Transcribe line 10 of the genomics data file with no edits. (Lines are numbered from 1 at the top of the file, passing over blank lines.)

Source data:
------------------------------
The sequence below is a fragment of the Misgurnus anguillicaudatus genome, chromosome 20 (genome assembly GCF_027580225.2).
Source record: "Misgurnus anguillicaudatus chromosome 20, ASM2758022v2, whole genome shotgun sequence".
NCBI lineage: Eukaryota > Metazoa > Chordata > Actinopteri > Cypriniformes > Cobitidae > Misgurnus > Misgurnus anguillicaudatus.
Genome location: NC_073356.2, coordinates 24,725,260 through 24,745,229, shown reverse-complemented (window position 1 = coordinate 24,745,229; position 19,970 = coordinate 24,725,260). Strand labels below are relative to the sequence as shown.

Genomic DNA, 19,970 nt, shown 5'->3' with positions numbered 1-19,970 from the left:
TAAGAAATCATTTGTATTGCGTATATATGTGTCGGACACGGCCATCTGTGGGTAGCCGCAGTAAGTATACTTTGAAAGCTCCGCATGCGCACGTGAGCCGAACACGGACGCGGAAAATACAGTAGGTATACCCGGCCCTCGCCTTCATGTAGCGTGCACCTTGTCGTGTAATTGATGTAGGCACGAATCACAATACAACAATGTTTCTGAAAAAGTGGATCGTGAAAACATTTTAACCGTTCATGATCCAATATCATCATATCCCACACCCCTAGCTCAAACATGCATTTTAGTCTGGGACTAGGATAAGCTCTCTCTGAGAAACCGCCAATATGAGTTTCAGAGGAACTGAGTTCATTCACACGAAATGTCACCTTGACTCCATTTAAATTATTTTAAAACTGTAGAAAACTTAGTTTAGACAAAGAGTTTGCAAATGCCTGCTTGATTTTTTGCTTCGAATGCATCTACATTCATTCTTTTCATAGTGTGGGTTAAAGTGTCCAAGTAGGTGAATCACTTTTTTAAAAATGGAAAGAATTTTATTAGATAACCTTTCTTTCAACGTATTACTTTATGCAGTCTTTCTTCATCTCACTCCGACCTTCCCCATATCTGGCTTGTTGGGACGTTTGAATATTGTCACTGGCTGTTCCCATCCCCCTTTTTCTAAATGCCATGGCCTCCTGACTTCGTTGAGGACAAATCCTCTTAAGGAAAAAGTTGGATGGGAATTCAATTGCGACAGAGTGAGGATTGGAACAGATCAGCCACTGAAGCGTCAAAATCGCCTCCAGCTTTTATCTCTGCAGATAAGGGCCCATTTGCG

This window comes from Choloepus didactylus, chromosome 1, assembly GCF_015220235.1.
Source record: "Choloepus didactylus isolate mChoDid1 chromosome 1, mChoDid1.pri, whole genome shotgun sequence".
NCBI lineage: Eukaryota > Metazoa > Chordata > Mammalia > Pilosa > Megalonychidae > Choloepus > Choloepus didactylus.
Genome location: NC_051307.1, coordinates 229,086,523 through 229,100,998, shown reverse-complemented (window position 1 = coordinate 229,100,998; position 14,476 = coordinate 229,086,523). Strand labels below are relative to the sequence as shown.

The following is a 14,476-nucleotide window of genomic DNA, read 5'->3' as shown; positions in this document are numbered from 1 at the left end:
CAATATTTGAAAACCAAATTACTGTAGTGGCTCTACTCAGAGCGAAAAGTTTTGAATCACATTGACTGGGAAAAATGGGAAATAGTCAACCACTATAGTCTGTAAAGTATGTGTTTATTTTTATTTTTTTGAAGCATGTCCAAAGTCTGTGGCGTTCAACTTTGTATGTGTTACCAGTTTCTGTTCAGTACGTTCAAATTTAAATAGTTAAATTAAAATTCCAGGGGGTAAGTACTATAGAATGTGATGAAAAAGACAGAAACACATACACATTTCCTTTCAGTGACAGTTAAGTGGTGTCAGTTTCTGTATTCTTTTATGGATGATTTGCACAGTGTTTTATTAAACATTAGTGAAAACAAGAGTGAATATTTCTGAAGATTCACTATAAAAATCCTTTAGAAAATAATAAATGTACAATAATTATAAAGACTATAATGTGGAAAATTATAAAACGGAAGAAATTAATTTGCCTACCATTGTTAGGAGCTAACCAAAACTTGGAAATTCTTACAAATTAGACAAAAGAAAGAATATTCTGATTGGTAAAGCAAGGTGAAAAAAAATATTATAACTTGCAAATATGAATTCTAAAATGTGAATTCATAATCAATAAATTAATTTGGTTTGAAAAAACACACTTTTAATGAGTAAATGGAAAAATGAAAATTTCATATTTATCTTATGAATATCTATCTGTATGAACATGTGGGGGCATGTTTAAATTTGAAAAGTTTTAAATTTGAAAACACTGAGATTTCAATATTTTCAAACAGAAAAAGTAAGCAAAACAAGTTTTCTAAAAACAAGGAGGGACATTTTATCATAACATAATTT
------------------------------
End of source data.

Genome location: NC_051307.1, coordinates 229,086,523 through 229,100,998, shown reverse-complemented (window position 1 = coordinate 229,100,998; position 14,476 = coordinate 229,086,523). Strand labels below are relative to the sequence as shown.